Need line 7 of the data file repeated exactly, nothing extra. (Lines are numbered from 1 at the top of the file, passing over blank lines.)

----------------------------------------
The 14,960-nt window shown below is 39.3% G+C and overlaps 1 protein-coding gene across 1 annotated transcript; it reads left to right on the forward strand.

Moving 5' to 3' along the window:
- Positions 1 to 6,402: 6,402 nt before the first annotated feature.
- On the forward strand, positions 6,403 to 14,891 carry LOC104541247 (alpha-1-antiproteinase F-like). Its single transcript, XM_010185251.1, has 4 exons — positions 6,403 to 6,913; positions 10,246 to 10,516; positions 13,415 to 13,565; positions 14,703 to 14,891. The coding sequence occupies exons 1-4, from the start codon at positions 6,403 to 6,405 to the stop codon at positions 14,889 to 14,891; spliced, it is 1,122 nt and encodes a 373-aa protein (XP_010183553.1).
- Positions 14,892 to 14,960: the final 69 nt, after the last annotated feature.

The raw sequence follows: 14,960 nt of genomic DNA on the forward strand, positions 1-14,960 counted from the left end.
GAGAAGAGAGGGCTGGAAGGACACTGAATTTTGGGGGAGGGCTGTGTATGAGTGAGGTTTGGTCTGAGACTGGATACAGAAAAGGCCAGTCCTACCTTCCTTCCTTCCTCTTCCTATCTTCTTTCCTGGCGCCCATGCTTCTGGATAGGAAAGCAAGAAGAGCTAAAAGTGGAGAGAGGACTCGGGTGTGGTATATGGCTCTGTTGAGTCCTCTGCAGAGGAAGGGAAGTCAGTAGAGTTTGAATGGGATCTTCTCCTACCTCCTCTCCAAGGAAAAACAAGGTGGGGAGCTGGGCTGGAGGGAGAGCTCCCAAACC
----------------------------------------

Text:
GAGAAGAGAGGGCTGGAAGGACACTGAATTTTGGGGGAGGGCTGTGTATGAGTGAGGTTTGGTCTGAGACTGGATACAGAAAAGGCCAGTCCTACCTTCCTTCCTTCCTCTTCCTATCTTCTTTCCTGGCGCCCATGCTTCTGGATAGGAAAGCAAGAAGAGCTAAAAGTGGAGAGAGGACTCGGGTGTGGTATATGGCTCTGTTGAGTCCTCTGCAGAGGAAGGGAAGTCAGTAGAGTTTGAATGGGATCTTCTCCTACCTCCTCTCCAAGGAAAAACAAGGTGGGGAGCTGGGCTGGAGGGAGAGCTCCCAAACC